JPMorgan Chase CEO Jamie Dimon will begin to sell one million shares of the bank he runs next year, the company said Friday in a filing.
The plan sparked concern that Dimon, 67, could be contemplating retirement. Dimon is arguably the country’s top banker. He has led JPMorgan since 2005, helping build it into the biggest and most profitable American bank. His stewardship included navigating JPMorgan through two banking crises, helping stabilize the industry by acquiring failed banks.
Before now, Dimon has never sold shares of JPMorgan except for technical reasons such as exercising options. He has also spent his own money snapping up JPMorgan shares in the past.
Shares of the bank slipped 2.5% in morning trading, worse than the 0.8% decline of the KBW Bank Index.
“This is a reminder that the CEO is getting closer to retirement,” Wells Fargo analyst Mike Mayo said in a note. Dimon may transition from his current role in about three and a half years, if prior statements prove accurate, Mayo added.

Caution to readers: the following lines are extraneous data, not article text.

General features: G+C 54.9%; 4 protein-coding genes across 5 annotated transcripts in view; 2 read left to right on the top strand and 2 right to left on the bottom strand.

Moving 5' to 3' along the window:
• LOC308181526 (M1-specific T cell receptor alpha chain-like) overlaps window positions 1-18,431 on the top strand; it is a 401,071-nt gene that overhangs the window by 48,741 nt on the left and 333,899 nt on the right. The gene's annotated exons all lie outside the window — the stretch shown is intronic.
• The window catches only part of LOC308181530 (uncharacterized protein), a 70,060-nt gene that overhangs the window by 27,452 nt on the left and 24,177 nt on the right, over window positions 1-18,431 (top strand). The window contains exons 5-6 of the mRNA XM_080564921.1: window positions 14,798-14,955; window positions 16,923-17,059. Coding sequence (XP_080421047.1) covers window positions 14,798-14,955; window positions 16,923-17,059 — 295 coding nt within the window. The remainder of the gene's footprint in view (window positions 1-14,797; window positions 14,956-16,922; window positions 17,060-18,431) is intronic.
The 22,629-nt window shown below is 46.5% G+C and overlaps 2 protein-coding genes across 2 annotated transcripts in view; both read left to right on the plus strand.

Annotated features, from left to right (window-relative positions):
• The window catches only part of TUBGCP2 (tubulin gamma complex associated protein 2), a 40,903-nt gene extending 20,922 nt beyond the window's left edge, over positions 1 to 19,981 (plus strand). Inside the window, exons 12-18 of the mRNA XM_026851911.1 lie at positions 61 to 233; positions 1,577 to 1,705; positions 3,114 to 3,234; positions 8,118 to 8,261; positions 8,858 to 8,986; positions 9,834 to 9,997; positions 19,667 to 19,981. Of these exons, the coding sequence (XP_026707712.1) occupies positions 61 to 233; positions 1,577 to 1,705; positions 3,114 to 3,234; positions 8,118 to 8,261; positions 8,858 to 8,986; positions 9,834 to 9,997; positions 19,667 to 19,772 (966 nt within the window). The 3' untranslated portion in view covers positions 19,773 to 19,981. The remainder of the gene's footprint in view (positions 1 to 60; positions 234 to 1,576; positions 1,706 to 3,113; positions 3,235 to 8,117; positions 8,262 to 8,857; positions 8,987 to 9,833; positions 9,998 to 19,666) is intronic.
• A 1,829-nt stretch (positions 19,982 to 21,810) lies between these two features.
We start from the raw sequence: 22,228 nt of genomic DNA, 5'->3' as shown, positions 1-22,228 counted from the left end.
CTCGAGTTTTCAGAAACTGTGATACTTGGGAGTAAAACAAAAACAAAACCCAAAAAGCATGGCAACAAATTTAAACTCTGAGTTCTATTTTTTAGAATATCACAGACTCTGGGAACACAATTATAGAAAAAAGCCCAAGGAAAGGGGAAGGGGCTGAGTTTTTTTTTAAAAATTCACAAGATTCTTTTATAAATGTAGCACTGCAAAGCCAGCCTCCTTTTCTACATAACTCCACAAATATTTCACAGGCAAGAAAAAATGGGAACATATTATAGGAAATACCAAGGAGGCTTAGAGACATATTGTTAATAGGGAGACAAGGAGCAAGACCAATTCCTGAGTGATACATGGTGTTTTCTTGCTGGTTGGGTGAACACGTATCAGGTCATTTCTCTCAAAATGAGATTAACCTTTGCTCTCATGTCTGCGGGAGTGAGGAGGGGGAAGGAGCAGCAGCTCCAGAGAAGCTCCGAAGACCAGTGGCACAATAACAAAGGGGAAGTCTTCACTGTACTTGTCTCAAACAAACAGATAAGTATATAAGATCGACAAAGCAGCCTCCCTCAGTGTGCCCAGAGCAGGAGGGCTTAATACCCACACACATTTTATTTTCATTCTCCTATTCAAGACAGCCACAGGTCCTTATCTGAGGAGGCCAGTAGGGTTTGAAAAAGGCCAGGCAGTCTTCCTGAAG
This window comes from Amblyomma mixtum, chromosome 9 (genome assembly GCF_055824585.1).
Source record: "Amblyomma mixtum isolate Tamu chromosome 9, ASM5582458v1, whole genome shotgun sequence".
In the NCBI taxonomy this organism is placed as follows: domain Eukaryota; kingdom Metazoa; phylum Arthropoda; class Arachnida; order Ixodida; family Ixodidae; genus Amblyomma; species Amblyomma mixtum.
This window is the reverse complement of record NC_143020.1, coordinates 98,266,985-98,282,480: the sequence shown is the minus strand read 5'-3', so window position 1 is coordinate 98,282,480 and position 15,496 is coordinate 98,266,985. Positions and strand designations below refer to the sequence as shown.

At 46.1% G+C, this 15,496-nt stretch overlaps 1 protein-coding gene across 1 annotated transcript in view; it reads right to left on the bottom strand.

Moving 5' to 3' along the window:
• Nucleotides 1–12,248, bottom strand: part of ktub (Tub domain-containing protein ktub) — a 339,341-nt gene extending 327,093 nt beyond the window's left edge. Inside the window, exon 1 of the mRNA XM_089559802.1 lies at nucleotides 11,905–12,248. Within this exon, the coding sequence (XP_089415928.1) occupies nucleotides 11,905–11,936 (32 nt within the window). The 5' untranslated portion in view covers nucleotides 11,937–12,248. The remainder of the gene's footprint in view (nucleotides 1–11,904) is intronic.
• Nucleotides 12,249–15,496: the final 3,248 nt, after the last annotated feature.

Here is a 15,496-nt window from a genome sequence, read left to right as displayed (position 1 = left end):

A spokesperson for the New York-based bank said the move wasn’t related to succession planning, and that Dimon has “no current plans” for another sale, though his needs could change over time.
Here is the bank’s statement:
Chairman & CEO Jamie Dimon confirmed today that he and his family plan to sell a portion of their holdings of JPMorgan stock for financial diversification and tax-planning purposes. Starting in 2024 they currently intend to sell 1 million shares, subject to the terms of a stock trading plan. This is Mr. Dimon’s first such stock sale during his tenure at the company.
Mr. Dimon continues to believe the company’s prospects are very strong and his stake in the company will remain very significant. He and his family currently hold approximately 8.6 million shares, and in addition he continues to have unvested Performance Share Units relating to 561,793 shares and Stock Appreciation Rights relating to 1,500,000 shares, subject to the terms and conditions of each grant.
Mr. Dimon will use stock trading plans to sell his shares, in accordance with guidelines specified under Rule 10b5-1 of the Securities and Exchange Act of 1934.
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